Wednesday, July 28, 2010

The Most Important Thing

Have you given much thought lately to the most important thing you have? Your first response might be, “my children, my spouse or my family.” But, consider what it means if you put “my health” at the top of the list.

Your health is directly influenced by how you live your life. (And, this influences your family’s lives, and how you work . . . and the list goes on.) The decisions and choices you make every day have a direct impact on your health, vitality and well-being. And, this carries over into every other aspect of your life and your family’s lives. You can make positive choices that result in more energy, long-term wellness and a more positive outlook on life. You can make unhealthy choices that do just the opposite. It’s up to you.

The positive, healthier choices you make deliver immediate and long-term benefits to you and your family, by reducing your health care costs, feeling better about yourself, and knowing you’re doing the “right” thing. Consider too, that health is not just something you are, or have, or work for, or maintain. It's also an attitude, a state of mind, and a life-long goal.

So, back to the original question—what’s the most important thing you have? Then think about this statement: Health is the foundation for everything we build in life.

What are your thoughts?

Wednesday, July 21, 2010

Are You Friends With Your Food?

Remember the words of wisdom “Choose your friends wisely?” Think about what might happen if you re-word that thought to something like, “Choose your food wisely.” What do you look for in a friend? What do you look for in food? What do they have in common?

We all know some friends are better friends than others, easier to get along with, more supportive—a positive influence on our lives. And, we also know that some friendships are actually unhealthy. Some friends might be controlling or make unreasonable demands, leading to feelings of resentment and guilt. Some are love-hate relationships. Sounds a lot like food . . .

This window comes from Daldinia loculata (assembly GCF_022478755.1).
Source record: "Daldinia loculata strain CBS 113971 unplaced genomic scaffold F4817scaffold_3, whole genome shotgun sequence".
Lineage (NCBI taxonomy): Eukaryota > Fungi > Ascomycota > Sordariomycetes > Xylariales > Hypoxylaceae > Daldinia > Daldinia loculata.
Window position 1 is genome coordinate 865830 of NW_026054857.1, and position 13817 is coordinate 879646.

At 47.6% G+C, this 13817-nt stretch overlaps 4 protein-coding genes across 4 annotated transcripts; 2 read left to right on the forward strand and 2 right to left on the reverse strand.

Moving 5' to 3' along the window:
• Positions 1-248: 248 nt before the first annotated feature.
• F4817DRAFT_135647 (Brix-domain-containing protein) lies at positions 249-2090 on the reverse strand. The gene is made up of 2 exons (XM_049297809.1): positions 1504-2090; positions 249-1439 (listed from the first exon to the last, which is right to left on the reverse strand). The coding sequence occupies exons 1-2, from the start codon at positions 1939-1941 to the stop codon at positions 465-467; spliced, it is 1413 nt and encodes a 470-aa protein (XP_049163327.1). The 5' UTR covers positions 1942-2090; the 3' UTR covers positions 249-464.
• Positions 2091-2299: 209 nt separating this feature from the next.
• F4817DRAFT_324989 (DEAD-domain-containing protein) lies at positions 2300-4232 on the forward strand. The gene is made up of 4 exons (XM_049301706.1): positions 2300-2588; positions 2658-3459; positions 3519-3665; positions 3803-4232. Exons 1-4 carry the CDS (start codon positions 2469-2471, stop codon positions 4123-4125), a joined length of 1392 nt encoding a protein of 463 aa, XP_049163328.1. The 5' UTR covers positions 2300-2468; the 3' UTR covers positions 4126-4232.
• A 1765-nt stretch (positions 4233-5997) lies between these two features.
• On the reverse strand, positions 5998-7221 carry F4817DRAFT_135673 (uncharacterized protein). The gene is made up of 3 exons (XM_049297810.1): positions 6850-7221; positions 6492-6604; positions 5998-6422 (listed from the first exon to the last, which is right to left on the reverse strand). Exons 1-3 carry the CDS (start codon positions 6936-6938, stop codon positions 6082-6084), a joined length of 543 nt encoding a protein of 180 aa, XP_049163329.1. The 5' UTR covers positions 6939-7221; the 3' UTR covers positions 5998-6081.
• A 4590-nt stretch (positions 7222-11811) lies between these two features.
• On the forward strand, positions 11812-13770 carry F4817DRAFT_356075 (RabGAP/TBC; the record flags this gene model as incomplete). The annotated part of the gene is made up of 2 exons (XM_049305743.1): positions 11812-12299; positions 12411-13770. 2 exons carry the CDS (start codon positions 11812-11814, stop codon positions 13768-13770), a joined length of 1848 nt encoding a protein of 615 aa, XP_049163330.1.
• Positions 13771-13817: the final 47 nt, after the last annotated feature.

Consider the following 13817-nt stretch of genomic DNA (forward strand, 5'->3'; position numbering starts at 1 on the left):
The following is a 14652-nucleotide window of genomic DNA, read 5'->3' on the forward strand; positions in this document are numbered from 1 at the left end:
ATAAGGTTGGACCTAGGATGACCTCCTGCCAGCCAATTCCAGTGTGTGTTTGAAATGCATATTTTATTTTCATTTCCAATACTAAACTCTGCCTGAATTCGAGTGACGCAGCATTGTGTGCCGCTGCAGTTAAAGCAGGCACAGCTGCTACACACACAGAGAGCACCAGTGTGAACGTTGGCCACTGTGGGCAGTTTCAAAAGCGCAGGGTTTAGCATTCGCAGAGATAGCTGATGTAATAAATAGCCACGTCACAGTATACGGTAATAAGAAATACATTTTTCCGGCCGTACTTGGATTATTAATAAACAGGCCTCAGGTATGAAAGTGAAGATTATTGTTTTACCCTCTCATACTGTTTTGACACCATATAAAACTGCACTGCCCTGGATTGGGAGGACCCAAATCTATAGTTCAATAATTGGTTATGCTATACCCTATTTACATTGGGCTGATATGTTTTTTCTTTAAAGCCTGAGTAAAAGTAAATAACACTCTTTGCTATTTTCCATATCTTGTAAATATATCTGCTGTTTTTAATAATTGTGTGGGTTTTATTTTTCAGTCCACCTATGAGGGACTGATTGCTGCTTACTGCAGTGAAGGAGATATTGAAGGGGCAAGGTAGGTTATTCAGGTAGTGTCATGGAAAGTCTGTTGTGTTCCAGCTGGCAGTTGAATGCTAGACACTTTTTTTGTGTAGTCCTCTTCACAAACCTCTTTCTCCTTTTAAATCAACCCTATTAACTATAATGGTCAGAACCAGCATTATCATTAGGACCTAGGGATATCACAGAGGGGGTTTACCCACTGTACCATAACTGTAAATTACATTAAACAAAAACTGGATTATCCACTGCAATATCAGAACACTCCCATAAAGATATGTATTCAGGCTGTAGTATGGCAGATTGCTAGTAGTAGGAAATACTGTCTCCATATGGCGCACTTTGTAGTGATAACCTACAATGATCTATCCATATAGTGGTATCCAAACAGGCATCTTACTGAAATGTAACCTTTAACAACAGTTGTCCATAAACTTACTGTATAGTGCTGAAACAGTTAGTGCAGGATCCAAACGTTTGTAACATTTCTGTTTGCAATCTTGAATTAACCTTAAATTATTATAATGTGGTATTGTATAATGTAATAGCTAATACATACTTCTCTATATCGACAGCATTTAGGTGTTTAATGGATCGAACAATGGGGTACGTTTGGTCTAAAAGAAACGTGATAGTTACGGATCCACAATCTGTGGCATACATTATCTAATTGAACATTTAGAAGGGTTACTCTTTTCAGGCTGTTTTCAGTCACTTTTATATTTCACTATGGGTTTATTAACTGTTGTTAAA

So, how does one go about making friends (the lifelong kind of friend) with food? For starters, there’s the “break-up.” Yes, it’s hard, but sometimes it’s the right thing to do. Sometimes you have to break-up with unhealthy food habits and find a way to make food one of your best friends—for life. Literally, for life. To reach a happy and healthy relationship with food (and that’s a key point), you have to identify the attitudes and self-destructive habits that get in your way—and break-up with them. Then, it’s time to make new friends.

Find new food “friends” that support your goals. Look for the food friends that don’t leave you with feelings of resentment, self-doubt or guilt. Find food friends that support your efforts to make positive choices, are there for you and your health, in happy times and sad, and who won’t sabotage your best intentions with self-serving or distorted views of “comfort.” In other words, food “friends” that will sustain but not disrupt or derail your health / lifestyle objectives.

We’ll bet you know who these friends are, and if you don’t, ask us. We’ll send you a “food friend” list.

Monday, July 12, 2010

Finish This Thought . . .

. . . Wellness matters because . . . Well, why does wellness matter? And, why does it matter to you? It’s not even that easy to define. We know wellness is “a multidimensional state of being describing the existence of positive health in an individual as exemplified by quality of life and a sense of well-being. Wellness is not just the absence of illness, but the active process of achieving an individual's full potential of physical, mental, and spiritual well being.” No doubt, defining wellness is a mouthful.

And, it’s sort of like poetry—most of us can recite a poem (even a bad poem), but can we define "poetry?” And, how do we individually define wellness? It seems that getting back to the individual definition brings wellness home to each of us.

So, back to why wellness matters. The National Wellness Institute says, “wellness is an active process through which people become aware of and make choices towards a more successful existence.” Who can argue with that? Employers know that better health means better productivity. We all know (or by now should know) that the prevention of expensive-to-treat and mostly preventable chronic illness means a reduction in the need for health care services—and less drain on our health care system.

Then there are the personal reasons—who wants to be ill? Don’t we all want to “be there” for our children, and our grandchildren? Don’t we want to enjoy our retirement? Don’t we just plain want to feel good?

LoneStart Wellness encourages everyone to take a fresh look at the opportunities we all have to begin to improve our personal—individual and collective—health. Call it healthy living, personal responsibility, even green health. With a little initiative, we 309 million Americans can dramatically reduce our health care burden and begin a new, national wellness movement based on knowledge, prevention and sustainability. A lofty goal, but one we each have the personal power to carry out.

That sounds like a pretty good way to explain why wellness matters . . . but why does it matter to you? Only you know the answer to that question, but we’d like to hear your thoughts.